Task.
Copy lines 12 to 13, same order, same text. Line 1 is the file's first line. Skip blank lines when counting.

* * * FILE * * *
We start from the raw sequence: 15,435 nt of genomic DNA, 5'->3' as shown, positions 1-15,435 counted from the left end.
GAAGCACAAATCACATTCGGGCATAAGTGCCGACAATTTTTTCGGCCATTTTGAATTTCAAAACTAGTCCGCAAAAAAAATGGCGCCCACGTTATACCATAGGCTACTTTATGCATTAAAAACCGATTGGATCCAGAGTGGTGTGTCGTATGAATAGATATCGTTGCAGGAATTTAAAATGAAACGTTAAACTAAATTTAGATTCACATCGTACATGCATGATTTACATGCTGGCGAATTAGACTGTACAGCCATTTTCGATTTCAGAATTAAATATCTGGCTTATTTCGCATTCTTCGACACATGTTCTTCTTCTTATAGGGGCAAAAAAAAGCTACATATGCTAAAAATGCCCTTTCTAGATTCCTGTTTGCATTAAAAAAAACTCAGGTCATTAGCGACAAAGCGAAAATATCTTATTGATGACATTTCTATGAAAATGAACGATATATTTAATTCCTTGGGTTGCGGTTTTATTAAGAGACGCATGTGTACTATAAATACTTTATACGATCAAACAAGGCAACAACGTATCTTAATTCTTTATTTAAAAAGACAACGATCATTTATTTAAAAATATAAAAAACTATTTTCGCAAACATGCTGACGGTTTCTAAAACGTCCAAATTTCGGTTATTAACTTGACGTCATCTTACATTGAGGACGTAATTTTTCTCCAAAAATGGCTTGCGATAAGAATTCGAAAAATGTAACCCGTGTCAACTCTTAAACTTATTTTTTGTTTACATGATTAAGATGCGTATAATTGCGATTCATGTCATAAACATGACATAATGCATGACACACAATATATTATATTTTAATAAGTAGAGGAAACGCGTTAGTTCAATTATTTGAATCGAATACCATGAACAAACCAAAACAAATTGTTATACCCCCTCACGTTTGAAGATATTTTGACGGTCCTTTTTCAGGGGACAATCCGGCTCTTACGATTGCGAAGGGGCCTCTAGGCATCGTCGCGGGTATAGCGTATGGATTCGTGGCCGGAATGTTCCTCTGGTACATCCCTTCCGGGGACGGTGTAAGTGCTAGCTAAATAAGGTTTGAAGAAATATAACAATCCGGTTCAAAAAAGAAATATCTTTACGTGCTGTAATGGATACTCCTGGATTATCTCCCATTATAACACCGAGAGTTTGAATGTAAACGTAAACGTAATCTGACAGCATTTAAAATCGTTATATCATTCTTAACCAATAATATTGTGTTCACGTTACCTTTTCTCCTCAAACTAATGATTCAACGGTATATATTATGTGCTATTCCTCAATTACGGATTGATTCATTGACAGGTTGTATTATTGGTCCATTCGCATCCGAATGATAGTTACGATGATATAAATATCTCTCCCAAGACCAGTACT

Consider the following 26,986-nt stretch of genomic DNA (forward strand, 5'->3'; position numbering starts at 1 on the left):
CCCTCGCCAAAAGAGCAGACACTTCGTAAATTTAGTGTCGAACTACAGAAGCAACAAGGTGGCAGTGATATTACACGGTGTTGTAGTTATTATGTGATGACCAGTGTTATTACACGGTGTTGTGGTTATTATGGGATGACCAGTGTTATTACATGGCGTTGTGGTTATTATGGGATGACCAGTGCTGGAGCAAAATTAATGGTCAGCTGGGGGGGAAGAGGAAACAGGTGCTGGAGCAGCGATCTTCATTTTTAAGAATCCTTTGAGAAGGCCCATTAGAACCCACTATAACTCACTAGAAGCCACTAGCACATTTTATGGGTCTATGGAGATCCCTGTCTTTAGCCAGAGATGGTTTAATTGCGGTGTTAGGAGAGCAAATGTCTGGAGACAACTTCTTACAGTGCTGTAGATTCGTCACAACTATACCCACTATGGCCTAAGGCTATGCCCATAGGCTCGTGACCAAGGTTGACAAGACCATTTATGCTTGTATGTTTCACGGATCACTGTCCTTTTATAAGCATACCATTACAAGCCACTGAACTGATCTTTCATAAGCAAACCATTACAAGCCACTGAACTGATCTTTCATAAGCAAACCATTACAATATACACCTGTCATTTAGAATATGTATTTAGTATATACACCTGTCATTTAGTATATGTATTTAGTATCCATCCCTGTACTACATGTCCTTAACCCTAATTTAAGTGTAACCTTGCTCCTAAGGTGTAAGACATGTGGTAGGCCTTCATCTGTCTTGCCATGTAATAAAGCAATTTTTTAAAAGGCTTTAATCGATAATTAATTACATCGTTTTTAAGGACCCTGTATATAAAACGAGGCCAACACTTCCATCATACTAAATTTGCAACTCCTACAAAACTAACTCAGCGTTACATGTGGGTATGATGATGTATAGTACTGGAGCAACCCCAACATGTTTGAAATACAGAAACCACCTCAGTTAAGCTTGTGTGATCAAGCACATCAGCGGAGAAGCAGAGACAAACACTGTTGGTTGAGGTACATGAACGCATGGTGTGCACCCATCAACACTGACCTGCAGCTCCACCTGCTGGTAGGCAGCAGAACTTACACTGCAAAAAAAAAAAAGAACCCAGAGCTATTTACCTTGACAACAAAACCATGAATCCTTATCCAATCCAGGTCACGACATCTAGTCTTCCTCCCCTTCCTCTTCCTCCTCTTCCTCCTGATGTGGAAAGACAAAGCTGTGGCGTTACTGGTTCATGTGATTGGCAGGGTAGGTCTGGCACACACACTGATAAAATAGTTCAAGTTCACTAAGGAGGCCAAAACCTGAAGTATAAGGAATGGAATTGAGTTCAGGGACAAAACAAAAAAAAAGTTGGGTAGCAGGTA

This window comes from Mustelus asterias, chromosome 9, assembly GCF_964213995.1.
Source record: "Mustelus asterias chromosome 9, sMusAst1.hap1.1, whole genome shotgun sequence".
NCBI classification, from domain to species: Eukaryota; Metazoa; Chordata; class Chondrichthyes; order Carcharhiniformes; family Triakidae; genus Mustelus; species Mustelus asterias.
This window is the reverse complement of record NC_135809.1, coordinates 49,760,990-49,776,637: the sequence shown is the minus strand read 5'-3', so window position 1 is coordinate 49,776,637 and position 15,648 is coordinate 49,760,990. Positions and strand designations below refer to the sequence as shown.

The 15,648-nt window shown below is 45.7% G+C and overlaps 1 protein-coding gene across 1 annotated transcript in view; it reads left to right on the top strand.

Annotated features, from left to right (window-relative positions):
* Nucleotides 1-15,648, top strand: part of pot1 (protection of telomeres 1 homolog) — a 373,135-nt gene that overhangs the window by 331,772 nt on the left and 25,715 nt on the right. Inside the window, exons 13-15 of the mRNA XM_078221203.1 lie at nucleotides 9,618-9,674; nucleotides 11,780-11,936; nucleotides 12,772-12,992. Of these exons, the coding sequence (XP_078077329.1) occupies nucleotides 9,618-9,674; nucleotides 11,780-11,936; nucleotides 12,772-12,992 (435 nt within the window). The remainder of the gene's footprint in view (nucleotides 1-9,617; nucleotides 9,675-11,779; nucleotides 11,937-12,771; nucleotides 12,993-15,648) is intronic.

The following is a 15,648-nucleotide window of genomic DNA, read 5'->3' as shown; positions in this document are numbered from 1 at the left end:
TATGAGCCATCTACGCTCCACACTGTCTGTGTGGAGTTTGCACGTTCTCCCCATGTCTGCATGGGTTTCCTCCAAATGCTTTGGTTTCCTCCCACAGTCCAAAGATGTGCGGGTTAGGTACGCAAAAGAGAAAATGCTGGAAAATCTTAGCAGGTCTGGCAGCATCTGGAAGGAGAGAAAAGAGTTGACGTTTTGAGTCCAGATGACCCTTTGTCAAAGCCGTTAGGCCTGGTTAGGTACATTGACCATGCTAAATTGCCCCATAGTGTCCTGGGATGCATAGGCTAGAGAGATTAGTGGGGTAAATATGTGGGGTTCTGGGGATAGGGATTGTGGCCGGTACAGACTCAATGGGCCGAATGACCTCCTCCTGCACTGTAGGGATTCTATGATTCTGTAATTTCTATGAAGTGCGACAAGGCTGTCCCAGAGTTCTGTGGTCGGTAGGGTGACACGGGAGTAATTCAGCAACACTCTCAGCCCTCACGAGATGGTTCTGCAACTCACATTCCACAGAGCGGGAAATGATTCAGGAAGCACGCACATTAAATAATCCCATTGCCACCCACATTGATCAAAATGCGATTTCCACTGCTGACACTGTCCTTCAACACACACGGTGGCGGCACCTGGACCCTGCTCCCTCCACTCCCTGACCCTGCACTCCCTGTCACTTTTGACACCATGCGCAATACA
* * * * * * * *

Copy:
The following is a 15,648-nucleotide window of genomic DNA, read 5'->3' as shown; positions in this document are numbered from 1 at the left end:
TATGAGCCATCTACGCTCCACACTGTCTGTGTGGAGTTTGCACGTTCTCCCCATGTCTGCATGGGTTTCCTCCAAATGCTTTGGTTTCCTCCCACAGTCCAAAGATGTGCGGGTTAGGTACGCAAAAGAGAAAATGCTGGAAAATCTTAGCAGGTCTGGCAGCATCTGGAAGGAGAGAAAAGAGTTGACGTTTTGAGTCCAGATGACCCTTTGTCAAAGCCGTTAGGCCTGGTTAGGTACATTGACCATGCTAAATTGCCCCATAGTGTCCTGGGATGCATAGGCTAGAGAGATTAGTGGGGTAAATATGTGGGGTTCTGGGGATAGGGATTGTGGCCGGTACAGACTCAATGGGCCGAATGACCTCCTCCTGCACTGTAGGGATTCTATGATTCTGTAATTTCTATGAAGTGCGACAAGGCTGTCCCAGAGTTCTGTGGTCGGTAGGGTGACACGGGAGTAATTCAGCAACACTCTCAGCCCTCACGAGATGGTTCTGCAACTCACATTCCACAGAGCGGGAAATGATTCAGGAAGCACGCACATTAAATAATCCCATTGCCACCCACATTGATCAAAATGCGATTTCCACTGCTGACACTGTCCTTCAACACACACGGTGGCGGCACCTGGACCCTGCTCCCTCCACTCCCTGACCCTGCACTCCCTGTCACTTTTGACACCATGCGCAATACA